Algorithms and OOD (CSC 207 2013F) : Labs
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Related Courses: [CSC 152 2006S (Rebelsky)] [CSC 207 2013S (Walker)] [CSC 207 2011S (Weinman)]
Misc: [SamR] [Glimmer Labs] [CS@Grinnell] [Grinnell] [Issue Tracker (Course)] [Issue Tracker (Textbook)]
Summary: We explore the design and implementation of binary search trees, focusing on the ways in which we navigate and iterate such trees.
As you may recall, a binary search tree is a linked data structure designed with the “divide and conquer” strategy. The tree consists of nodes, each of which contains a key, a value, and links to two other trees. (Those links may also lead to null.) We speed up searching by ensuring that all the “smaller” keys fall in the left subtree and that all of the “larger” keys fall in the right subtree.
In such a tree, it should be easy to find a key.
search(key,node)
If the node is null, the key is not there
Give up // Return a special value, throw an exception, ...
Otherwise
Compare key to the node's key
If key equals the node's key, we've found it
Return the value
Otherwise, if key precedes the node's key,
Recurse on the left subtree
Otherwise, key follows the node's key
Recurse on the right subtree
Fork and clone the repository at https://github.com/Grinnell-CSC207/bst.
Sketch the tree that you expect to create by adding the following key/value pairs (in order).
Our BST.java
class includes a method,
dump
, that prints a tree using a simple format.
a. Read through the code of BSTExpt.java
. You will note that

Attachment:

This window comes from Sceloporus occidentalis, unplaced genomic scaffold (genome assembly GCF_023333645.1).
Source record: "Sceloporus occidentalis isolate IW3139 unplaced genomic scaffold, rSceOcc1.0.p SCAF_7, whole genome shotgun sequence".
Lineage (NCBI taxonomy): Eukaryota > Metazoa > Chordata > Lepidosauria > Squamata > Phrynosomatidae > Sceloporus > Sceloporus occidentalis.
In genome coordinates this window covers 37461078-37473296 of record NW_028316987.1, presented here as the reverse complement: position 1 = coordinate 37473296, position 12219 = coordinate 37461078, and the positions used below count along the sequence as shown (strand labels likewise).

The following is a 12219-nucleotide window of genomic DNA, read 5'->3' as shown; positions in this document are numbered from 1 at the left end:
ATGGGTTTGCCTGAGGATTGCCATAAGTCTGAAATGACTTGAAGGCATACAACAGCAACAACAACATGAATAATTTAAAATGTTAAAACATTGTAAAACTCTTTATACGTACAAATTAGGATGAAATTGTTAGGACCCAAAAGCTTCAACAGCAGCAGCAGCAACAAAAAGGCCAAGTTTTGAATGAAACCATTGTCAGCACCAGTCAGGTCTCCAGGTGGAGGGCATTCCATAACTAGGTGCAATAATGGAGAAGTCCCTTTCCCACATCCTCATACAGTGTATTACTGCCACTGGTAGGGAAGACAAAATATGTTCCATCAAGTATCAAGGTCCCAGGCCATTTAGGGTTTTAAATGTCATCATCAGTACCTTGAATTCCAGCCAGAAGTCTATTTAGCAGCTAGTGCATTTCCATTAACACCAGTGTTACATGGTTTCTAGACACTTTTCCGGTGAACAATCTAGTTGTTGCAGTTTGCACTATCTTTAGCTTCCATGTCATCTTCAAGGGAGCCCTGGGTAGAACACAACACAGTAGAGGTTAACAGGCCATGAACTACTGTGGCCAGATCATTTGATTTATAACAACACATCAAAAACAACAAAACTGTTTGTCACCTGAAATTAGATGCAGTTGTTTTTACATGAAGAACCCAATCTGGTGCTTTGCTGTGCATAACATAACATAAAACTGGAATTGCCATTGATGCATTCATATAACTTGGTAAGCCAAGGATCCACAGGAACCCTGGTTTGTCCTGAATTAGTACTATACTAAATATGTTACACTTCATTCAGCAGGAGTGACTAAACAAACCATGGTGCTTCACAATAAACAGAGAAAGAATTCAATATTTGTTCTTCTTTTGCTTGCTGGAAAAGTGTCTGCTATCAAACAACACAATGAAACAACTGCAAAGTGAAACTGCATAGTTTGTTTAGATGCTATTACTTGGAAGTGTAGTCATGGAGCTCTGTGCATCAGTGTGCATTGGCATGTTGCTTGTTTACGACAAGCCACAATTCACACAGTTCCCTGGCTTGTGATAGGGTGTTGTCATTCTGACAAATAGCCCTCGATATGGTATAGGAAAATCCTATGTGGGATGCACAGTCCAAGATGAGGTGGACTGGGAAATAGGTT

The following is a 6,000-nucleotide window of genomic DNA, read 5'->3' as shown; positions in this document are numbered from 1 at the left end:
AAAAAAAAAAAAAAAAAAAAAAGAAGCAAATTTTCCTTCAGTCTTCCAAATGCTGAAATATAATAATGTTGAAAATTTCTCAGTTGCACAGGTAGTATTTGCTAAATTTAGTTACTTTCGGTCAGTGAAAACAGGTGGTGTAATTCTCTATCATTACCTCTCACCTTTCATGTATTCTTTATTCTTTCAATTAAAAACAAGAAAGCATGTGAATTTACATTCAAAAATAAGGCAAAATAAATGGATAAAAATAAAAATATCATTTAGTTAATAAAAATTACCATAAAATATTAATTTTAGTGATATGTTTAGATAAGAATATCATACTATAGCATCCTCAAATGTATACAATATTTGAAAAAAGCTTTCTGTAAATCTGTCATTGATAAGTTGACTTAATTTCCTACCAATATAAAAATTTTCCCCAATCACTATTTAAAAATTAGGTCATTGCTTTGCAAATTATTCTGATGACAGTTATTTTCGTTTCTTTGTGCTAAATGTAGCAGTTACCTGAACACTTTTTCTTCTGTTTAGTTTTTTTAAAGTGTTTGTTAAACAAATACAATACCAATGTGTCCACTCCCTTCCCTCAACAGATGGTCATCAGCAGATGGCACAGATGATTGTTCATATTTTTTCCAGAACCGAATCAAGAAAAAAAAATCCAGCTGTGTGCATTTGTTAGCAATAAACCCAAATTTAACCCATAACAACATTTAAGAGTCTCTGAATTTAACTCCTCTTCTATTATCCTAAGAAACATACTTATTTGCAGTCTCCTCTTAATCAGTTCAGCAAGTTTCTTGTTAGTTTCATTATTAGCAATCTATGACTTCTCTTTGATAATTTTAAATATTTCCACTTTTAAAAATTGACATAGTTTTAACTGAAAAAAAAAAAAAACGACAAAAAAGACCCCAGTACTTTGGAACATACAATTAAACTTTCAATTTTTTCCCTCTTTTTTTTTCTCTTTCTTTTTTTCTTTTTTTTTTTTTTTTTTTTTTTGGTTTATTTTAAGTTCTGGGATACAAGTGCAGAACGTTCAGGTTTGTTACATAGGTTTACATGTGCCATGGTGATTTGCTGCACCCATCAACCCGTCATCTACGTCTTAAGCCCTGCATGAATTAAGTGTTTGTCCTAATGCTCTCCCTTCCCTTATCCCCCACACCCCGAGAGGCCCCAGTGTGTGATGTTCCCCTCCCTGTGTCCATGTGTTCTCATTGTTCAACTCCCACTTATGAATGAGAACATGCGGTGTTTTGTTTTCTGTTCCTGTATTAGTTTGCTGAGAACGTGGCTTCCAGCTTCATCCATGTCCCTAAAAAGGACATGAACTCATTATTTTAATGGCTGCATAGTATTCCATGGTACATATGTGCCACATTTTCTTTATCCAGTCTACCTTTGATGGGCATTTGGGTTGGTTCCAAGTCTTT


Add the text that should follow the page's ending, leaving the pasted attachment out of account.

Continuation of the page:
it uses the same sequence of operations as given above.
b. Run BSTExpt
and compare the trees it gives to the
trees you predicted.
c. Read the definitions of set
and
insert
to understand how we build
binary search trees.
In some of our previous work, we've seen some errors when we reuse a key or value. So let's consider such situations.
a. Given your reading of set
and
insert
, what do you expect to have happen if we
call set
with a key that we've used before?
b. What do you expect to have happen if we call set
with a value that we've used before?
c. Check your answers experimentally. (You'll see two lines in
BSTExpt.java
that you can uncomment as a
starting point.)
a. Suppose you had to implement dump
. Sketch
the algorithm you would use. Note that each node in the tree contains
a key, a value, and links to two subtrees called smaller
and larger
.
b. Compare your answer to our implementation of
dump
.
Does the order in which we add elements to the tree matter?
a. Suppose we add elements to the tree in alphabetical order. What do you expect the tree to look like?
b. Update BSTExpt
so that the elements get added to
the tree in alphabetical order and see if the results are similar
to what you predicted.
c. As you may have noted, when we add the elements in alphabetical order, we get a fairly unbalanced tree. Spend no more than five minutes considering how you might keep the tree more balanced. Do not attempt to implement your idea, but be prepared to discuss the idea.